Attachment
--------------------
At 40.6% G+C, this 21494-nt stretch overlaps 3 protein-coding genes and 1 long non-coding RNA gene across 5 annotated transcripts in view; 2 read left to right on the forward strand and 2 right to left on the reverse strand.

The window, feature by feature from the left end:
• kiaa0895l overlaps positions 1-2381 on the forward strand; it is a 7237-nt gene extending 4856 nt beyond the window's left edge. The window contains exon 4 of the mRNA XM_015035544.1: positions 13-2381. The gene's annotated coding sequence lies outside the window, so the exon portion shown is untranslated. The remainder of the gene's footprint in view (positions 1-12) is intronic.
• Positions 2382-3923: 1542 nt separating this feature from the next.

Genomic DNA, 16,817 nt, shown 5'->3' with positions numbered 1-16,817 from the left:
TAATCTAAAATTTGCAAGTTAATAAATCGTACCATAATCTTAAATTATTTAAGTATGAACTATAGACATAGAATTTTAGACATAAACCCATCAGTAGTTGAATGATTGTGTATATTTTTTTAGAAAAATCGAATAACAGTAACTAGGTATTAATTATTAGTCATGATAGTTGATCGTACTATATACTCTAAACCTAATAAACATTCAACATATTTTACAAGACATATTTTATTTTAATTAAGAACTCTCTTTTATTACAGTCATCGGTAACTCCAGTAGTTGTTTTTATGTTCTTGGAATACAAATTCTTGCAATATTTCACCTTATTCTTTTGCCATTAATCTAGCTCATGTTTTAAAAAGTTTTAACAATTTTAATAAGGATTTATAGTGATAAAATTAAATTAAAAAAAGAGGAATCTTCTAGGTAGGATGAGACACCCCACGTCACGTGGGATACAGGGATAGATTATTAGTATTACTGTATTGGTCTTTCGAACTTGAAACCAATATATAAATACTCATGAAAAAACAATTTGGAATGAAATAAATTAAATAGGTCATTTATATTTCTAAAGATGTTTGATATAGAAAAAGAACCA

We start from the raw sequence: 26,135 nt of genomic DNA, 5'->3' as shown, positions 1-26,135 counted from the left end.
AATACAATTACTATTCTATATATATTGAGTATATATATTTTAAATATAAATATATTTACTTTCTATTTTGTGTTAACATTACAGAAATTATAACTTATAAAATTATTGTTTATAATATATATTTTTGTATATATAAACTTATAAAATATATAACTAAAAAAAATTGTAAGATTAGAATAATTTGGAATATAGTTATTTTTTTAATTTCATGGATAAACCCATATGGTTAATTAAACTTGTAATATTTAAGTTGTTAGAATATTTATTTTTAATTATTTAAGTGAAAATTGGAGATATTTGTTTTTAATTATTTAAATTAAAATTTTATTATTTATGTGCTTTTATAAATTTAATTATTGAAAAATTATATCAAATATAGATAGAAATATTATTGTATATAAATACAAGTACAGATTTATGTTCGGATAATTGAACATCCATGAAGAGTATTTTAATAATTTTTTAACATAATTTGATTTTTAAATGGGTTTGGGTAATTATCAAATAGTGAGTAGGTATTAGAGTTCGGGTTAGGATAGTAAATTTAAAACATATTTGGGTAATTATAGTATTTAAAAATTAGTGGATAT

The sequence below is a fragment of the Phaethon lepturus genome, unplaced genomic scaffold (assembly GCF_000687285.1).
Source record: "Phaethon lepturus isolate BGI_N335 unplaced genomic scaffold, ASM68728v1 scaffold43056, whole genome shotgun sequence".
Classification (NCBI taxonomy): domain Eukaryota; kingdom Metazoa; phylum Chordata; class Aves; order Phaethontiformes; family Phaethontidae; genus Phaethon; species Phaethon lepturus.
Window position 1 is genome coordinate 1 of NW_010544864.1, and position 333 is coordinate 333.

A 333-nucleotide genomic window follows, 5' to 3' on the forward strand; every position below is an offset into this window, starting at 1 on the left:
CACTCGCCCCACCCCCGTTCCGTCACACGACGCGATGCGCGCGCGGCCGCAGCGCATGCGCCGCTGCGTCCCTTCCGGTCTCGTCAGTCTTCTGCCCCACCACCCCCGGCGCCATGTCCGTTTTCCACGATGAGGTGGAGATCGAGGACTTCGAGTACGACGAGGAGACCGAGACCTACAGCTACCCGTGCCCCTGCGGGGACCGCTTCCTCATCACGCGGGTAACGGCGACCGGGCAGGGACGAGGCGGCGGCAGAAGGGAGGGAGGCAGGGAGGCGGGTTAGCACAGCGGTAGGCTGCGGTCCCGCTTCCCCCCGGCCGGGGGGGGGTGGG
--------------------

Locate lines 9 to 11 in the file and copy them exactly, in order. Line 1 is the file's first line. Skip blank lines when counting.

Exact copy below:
The sequence below is a fragment of the Phaethon lepturus genome, unplaced genomic scaffold (assembly GCF_000687285.1).
Source record: "Phaethon lepturus isolate BGI_N335 unplaced genomic scaffold, ASM68728v1 scaffold43056, whole genome shotgun sequence".
Classification (NCBI taxonomy): domain Eukaryota; kingdom Metazoa; phylum Chordata; class Aves; order Phaethontiformes; family Phaethontidae; genus Phaethon; species Phaethon lepturus.